by Adam Gonn
JERUSALEM, June 25 (Xinhua) -- A new era in the Israeli- Egyptian relations has started as the Muslim Brotherhood's candidate Mohamed Morsi was declared the winner of Egypt's presidential election.
While Egypt's former leader Hosni Mubarak, toppled in February 2011, was a secularist and military man, Morsi is a member of the Islamist Brotherhood, which maintains close ties with Hamas, the ruler of the Gaza Strip, a haven of anti-Israel militants.
The foundation of ties between Israel and Egypt under Mubarak was the 1979 Camp David Accord, which saw Israel return the Sinai Peninsula to Egypt in exchange for its first ever peace agreement with an Arab country.
In a televised speech after Sunday's announcement, president- elect Morsi said "we will honor the international treaties and agreements, and will create balanced international relations based on mutual interests and respect."
However, in an interview with the Iranian news agency Fars, Morsi said the peace agreement with Israel might be revised and that he might re-establish ties with Iran, which were cut off during Mubarak's rule.
Israel has so far been cautious in its response to this change of Egypt's political landscape. The Prime Minister's Office issued a statement saying that Israel appreciates the democratic process in Egypt and respects the results of the presidential election, adding the Israel looks forward to continuing its cooperation with the Egyptian government on the basis of the peace treaty.
"For the moment, they have much more important issues at stake, especially the internal security and the economy, but from the point of view of the Muslim Brotherhood, Israel is a very important ideological issue," Dr. Ely Karmon of the Interdisciplinary Center in Herzliya told Xinhua on Monday.
He added that while Morsi has promised to keep the international agreements, the length of this commitment may vary depending on how long the power struggle between the military, which have been in control since Mubarak was overthrown, and the civilian parties will be.
"We must note that since the revolution, the Muslim Brotherhood actually lied about their strategic stand every two months," Karmon said.
Karmon argued that the Muslim Brotherhood once said they would not nominate a candidate for the presidency, however they in fact nominated two and insisted this was in consistency with the strategy they employed since day one, when they began to ride the tide of the revolution initiated by more liberal groups.
Prof. Yoram Meital of the Ben-Gurion University of the Negev, was less concerned about the election and said that it was not the end of the struggle that began last year.
He added that many of the voters that backed Morsi were not supporters of the Muslim Brotherhood as much as they were against his opponent, Ahmed Shafiq, who was seen as part of the Mubarak establishment.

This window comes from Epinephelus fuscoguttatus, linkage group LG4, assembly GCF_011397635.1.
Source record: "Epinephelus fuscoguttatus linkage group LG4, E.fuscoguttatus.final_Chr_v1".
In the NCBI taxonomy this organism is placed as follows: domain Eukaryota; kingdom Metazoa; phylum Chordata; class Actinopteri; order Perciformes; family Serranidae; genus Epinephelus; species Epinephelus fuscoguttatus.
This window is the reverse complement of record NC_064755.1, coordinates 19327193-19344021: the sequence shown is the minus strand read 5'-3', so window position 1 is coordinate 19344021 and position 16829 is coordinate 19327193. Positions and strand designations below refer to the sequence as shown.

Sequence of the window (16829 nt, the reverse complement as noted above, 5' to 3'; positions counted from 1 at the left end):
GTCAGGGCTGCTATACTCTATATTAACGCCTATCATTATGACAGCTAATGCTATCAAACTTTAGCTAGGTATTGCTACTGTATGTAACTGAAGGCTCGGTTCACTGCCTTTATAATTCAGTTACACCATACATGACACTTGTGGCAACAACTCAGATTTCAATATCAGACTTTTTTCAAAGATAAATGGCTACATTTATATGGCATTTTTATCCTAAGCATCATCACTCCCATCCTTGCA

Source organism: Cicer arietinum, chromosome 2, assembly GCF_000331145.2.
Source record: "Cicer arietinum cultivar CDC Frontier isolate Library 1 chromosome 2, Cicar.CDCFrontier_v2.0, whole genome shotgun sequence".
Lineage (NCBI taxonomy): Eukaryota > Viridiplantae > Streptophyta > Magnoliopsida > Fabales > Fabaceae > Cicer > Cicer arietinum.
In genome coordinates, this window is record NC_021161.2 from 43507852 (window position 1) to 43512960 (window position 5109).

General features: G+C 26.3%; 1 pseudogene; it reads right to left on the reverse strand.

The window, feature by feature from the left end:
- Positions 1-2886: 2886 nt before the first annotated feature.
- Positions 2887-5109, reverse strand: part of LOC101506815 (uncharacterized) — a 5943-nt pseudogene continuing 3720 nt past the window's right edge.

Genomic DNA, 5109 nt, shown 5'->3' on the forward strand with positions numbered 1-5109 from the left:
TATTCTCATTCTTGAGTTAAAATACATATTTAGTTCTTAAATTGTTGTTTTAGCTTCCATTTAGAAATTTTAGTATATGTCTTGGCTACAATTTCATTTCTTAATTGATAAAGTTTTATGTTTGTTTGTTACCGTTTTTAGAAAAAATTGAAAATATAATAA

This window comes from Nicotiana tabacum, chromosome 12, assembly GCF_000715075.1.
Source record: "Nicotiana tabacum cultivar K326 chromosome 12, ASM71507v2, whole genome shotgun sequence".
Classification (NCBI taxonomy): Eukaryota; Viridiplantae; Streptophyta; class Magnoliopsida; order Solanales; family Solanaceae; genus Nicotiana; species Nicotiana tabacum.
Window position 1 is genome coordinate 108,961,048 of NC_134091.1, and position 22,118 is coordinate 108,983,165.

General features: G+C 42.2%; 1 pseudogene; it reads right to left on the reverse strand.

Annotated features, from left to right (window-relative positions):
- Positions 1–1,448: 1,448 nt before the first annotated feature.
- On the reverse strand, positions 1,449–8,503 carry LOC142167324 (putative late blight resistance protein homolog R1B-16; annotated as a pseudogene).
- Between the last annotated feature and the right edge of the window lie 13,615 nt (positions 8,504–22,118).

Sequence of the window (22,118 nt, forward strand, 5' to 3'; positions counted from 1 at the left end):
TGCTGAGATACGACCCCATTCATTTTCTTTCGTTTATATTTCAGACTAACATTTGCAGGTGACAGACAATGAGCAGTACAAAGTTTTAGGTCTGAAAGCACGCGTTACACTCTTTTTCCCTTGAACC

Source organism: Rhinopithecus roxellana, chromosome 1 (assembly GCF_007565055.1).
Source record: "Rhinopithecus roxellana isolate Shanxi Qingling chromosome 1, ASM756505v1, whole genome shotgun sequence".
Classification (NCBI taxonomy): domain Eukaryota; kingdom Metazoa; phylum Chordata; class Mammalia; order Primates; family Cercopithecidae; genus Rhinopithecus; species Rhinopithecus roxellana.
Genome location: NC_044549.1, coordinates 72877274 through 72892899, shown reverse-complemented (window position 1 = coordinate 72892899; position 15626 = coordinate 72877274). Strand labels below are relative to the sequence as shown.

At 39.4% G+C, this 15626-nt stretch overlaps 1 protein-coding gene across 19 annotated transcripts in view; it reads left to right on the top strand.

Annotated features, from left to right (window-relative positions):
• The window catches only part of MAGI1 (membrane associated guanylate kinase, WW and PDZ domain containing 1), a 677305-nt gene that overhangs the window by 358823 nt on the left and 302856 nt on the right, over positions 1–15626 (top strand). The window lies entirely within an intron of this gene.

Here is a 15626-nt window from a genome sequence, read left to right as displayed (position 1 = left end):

"No less important is that the Supreme Council of the Armed Forces promise that they will transfer power to the elected president at the end of the month," Meital said.
"They will deliver it, but the army and the security apparatus will continue to play, behind the scene, a very significant role especially on the issues of national security," he added.
One of the most sensitive issues in the next phase will be the writing of a new constitution and that task that will be undertaken by a committee established by the military without any representatives from the Muslim Brotherhood. Already the army has moved the right to declare war, which Mubarak held, from the president to the army.
The Egyptian army is an important institution in Egypt with a strong interest to maintain the peace agreement with Israel. As part of the peace deal, the Egyptian army is the second largest recipient of American military aid in the Middle East after Israel, with which the army is obligated to buy U.S. military hardware.
However, the estimated 1.3 billion U.S. dollars that the army gets from the United States is only one part of its budget, which includes income from its industry. The army produces goods ranging from bread, shoes, cement to cars.
The last 16 months has been tumultuous in the political arena, and the Egyptian economy has suffered the consequences from the changes. The Egyptian foreign reserve has declined from 36 billion U.S. dollars to 15 billion U.S. dollars since February last year and according to some estimations the money will run out within a year.
Should the economic situation continue in the same path, Egypt might be forced to devaluate the Egyptian Pound, which would have drastic economic implications for millions of Egyptians.
"There is no doubt that in the year and an half since the toppling of Mubarak's regime, the economy and the standard of living have deteriorated significantly," Meital said.
Another challenge that will call on Morsi attention is how to turn the tide and once again make Egypt the popular tourist destination it was before the revolution. Tourism is one of the most important sectors in the Egyptian economy; it's the source of income for approximately 20 percent of the labor force.
In addition, Egypt's foreign direct investment has also decreased significantly and the Egyptian stock market has lost much of its value.
So while Morsi may have won the election, there are a number of issues that need to be addressed for him to keep the people that elected him happy.